We Are Social’s Monday Mashup #364

Avatar photo
We Are Social
Facebook launches episodic content service, Watch

Rumours around Facebook’s video content offering have been circulating for some time, and we now know a lot more thanks to an announcement from the social media giant last week. It has now unveiled ‘Watch’ – a video tab in its mobile, desktop and TV apps that surfaces channels, or ‘Shows’, with live or recorded episodic content. What kind of viewing delights can we expect from Facebook? The platform hopes to produce around 40 original shows, from publishers including NASA, Mashable and MLB. Those already announced include ATTN’s Heath Hacks, which stars Jessica Alba and focuses on healthy living issues and Conde Nast’s Virtually Dating, where two people are set up on a virtual reality blind date.

Facebook removes accidental clicks on ads
Advertisers have, quite rightly, had enough of paying for accidental clicks from clumsy thumbs. Facebook has taken this on board, and announced that it won’t be charging for those clicks in its Audience Network. Facebook categorises an unintentional click as one when a user bounces back after two seconds or less.

Instagram will allow friends to join Live broadcasts
Instagram’s Live broadcasts are set to become a lot more social, with the announcement last week that the platform is testing the ability for users to invite friends to join their broadcasts. Instagram says the feature should roll out globally “over the next few months.”

RIP Facebook’s Lifestage and Groups apps
Facebook has shutdown two stand-alone applications. Lifestage was aimed at teens, and allowed users to create video profiles and view videos posted by other users at their schools. Groups, which launched in November 2014, allowed Facebook users to access all of their groups from a single location. They are not the first apps that Facebook has cut – other casualties include Paper, which closed last June, and Slingshot, which bit the dust in December 2015.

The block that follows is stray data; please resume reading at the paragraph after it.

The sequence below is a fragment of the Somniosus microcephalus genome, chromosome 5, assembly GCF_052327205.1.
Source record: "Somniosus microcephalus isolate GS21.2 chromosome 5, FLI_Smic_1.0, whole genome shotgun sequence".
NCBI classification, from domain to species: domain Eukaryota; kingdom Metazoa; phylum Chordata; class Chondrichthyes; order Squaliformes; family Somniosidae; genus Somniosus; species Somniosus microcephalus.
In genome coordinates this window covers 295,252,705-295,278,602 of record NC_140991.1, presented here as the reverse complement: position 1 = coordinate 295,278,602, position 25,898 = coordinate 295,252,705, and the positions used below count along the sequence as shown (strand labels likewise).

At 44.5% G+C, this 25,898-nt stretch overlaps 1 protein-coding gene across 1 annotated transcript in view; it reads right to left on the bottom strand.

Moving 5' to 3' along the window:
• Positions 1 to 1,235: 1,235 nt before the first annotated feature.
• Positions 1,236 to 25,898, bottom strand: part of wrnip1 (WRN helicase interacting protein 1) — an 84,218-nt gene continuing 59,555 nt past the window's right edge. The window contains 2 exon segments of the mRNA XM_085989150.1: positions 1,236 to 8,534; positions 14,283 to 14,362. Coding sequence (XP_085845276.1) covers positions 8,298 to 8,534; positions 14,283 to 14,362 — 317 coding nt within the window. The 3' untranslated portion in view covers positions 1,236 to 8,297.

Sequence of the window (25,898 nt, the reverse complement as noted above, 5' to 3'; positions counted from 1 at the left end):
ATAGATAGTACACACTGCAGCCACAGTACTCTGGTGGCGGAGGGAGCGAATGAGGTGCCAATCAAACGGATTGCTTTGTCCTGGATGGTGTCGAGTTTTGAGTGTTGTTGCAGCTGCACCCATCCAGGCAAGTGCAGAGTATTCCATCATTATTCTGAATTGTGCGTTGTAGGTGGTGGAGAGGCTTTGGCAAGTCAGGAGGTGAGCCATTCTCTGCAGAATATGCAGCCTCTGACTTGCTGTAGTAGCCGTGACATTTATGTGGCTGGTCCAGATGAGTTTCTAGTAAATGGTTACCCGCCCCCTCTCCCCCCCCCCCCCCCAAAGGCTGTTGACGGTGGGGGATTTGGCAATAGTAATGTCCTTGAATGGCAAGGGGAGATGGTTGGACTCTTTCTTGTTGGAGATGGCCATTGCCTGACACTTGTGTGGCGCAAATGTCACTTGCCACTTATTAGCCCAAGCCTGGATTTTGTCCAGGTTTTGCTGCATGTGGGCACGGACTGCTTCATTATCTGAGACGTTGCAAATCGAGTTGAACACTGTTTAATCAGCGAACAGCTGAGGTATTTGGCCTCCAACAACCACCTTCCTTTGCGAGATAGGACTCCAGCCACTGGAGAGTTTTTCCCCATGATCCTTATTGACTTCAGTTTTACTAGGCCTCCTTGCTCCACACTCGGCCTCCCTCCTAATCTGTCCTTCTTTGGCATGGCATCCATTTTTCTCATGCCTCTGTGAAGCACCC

Bad news for Snap at Q2 results

Taking on the disappointing quarterly results baton from Twitter is Snap, whose Q2 earnings report was a rather depressing read. User growth rate had slowed from Q1 and it failed to reach the predicted 175 million daily active users mark, instead adding 7.3 million to reach a total of 173 million. It also failed to reach Wall Street’s revenue estimates and lost $443 million this quarter – four times more than in the same time period last year. Wall Street reacted accordingly, and on Friday Snap closed at $11.83 after losing 14 percent of its value in a single day’s trading. Instagram Stories has been blamed for investor skepticism of Snap – the feature already has 250 million daily users, over 75 million more than Snap.

YouTube allows messaging and sharing in mobile app

YouTube’s sharing feature in its mobile app is now available to users worldwide, allowing them to send friends videos and chat from within a new tab. The feature, which had a ‘soft launch’ in Canada and Latin America, aims to transition some of the social activity that takes place around videos, back into YouTube.

Pinterest rolls out video ads for all advertisers
Pinterest is after some of the video advertising $$$, by rolling out video ads to all advertisers. It’s been testing the feature for a year with brands like Kate Spade New York and Universal Pictures. According to reports, Pinterest is aiming to hit $500 million in revenue this year, up from $300 million in 2016 and video ads will be crucial to nailing this lofty ambition. The platform is taking a proactive approach to potential measurement issues too, by working with Moat and Nielsen to allow marketers to vet metrics through third parties.

Lonely Planet launches Trips app
Lonely Planet has gone back to (mobile) basics with the launch of a new app called Trips. The company has recently been experimenting with new tech like voice-activated speakers and 360-degree video, but Trips is editorially-led, aiming to help visitors browse user-generated inspiration for future trips. If you think it sounds a bit like Instagram, you’re not the only one. Lonely Planet says it’s more of a “complementary place for users to create their own guides in a “glossy magazine” fashion”. For example, if someone is interested in taking a road trip, they can use the app to browse through the curated list of road trips that might be of interest to them.